December 1998 – Andrew Nelson and Seth Ravin found TomorrowNow. Seth Ravin is currently CEO of Rimini Street, another company on Oracle’s hit list.
March 2002 – TomorrowNow changes business to focus on providing third party maintenance and support service to companies licensing enterprise software, including Oracle applications, in particular PeopleSoft.
January 2005 – SAP, competitor of PeopleSoft and Oracle Corporation, purchases TomorrowNow.
January 2007 – Most of TomorrowNow’s Senior Management resigns (including co-founder Andrew Nelson).
March 2007 – Oracle files suit against SAP over allegations that its subsidiary, TomorrowNow, wrongfully downloaded millions of Oracle files.
July, 2007 – SAP responds to the lawsuit and admits to wrongdoing, conceding that TomorrowNow engaged in “inappropriate downloads of Oracle’s lucrative support materials”.
December 2007 – SAP announces intention to sell TomorrowNow.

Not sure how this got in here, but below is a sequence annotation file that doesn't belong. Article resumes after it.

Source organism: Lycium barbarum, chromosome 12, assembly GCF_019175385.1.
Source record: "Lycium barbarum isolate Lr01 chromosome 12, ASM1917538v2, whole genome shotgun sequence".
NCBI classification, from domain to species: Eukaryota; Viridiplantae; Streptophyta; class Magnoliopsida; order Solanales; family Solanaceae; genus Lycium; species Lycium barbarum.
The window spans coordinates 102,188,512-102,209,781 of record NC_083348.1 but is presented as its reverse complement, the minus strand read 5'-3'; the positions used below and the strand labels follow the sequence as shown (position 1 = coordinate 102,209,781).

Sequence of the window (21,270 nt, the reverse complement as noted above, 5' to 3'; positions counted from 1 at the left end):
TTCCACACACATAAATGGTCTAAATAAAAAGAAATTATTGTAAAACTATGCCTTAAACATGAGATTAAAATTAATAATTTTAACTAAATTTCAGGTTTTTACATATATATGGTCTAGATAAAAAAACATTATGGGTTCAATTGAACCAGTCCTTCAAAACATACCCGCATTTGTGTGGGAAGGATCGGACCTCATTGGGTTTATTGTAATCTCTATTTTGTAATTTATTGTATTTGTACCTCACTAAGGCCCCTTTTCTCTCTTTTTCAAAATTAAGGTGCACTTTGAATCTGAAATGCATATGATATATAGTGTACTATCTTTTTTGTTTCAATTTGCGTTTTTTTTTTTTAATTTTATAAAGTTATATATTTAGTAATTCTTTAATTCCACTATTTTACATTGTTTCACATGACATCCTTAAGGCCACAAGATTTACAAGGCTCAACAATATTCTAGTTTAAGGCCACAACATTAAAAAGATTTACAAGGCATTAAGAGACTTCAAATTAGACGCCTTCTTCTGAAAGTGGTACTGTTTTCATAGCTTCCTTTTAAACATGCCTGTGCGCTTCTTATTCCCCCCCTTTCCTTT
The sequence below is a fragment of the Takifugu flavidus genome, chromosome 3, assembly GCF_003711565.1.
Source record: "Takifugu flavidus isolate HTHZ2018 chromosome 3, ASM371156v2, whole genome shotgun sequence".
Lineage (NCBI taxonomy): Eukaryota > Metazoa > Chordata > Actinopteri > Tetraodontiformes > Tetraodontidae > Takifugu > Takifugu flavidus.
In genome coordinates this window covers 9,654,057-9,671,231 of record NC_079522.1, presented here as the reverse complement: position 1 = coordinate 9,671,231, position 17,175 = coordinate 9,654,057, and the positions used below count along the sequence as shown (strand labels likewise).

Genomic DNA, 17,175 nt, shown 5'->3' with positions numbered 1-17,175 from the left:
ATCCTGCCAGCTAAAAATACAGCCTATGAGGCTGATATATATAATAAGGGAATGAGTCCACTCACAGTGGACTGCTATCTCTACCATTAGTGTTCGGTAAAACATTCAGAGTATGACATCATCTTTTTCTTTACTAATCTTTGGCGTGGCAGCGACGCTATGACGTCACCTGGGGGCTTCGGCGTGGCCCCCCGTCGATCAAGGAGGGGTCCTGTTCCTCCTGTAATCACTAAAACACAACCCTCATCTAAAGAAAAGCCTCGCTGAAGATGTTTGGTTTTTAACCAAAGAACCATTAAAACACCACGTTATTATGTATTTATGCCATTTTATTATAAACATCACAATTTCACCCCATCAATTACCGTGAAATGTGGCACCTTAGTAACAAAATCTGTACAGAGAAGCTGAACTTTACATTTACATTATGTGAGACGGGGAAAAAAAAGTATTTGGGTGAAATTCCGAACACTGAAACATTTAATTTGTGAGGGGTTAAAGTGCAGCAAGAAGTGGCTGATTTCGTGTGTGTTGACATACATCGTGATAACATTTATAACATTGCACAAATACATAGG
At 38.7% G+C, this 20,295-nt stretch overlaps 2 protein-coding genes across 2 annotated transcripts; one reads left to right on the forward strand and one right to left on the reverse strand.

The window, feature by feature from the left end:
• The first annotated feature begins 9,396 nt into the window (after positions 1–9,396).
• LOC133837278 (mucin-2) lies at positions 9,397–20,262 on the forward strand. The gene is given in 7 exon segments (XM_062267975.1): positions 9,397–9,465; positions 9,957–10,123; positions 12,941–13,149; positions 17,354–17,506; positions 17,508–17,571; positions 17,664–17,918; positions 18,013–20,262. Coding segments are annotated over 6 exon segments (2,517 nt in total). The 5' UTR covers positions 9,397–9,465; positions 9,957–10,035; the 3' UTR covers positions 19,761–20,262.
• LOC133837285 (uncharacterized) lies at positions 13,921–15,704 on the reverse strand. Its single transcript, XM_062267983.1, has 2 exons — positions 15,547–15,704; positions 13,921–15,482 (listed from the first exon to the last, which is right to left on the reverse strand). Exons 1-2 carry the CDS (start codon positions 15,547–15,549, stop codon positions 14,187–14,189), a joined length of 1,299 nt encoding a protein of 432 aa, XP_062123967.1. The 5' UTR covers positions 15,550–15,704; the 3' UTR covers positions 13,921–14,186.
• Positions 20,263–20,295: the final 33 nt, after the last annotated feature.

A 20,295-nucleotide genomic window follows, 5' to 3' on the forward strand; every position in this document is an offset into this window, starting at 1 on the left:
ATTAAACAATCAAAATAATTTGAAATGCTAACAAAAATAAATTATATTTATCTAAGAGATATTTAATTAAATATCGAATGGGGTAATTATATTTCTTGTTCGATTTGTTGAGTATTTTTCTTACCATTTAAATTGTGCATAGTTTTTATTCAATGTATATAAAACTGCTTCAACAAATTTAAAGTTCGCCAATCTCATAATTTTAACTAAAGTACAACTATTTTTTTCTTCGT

July 2008 – SAP announces closing of TomorrowNow (unable to sell).
October 2008 – Final clients/employees leave TomorrowNow.
Fall 2008 – TomorrowNow’s JDE global support team joins Spinnaker Support.
November 2010 – Oracle attorney manages to get an “I am sorry to Oracle” from new SAP co-CEO Bill McDermott. They are still unable, however, to bring former SAP CEO Leo Apotheker to court (he was busy travelling for his new gig as CEO of HP).
November 2010 – SAP attorney succeeds in getting Oracle CEO Larry Ellison to admit that he had exaggerated the PeopleSoft revenue stolen from Oracle by SAP’s rogue subsidiary. Ellison had previously claimed TommorrowNow cost Oracle 20% of its PeopleSoft and 15% of its Siebel customers. In fact they lost about 300 customers.
November 2010 – TomorrowNow is found liable for copyright infringement and SAP is ordered to pay $1.3B (the largest amount ever awarded in a copyright case).
August 2011 – Federal judge Phyllis J. Hamilton rejects the $1.3B jury award, calling for a new trial unless the companies agree to a $272 M settlement.
February 2012 – Oracle appeals settlement and a new trail is scheduled for September 2012.
August 2012 – Oracle and SAP/TomorrowNow temporarily avoid trial by settling for $306M (with clause allowing for appeal).
August 2012 – Oracle appeals the $306M settlement and now waits for a new trial to be scheduled in 2013.
To learn more about this series, read our introduction to timelines depicting Oracle’s attack on third party support.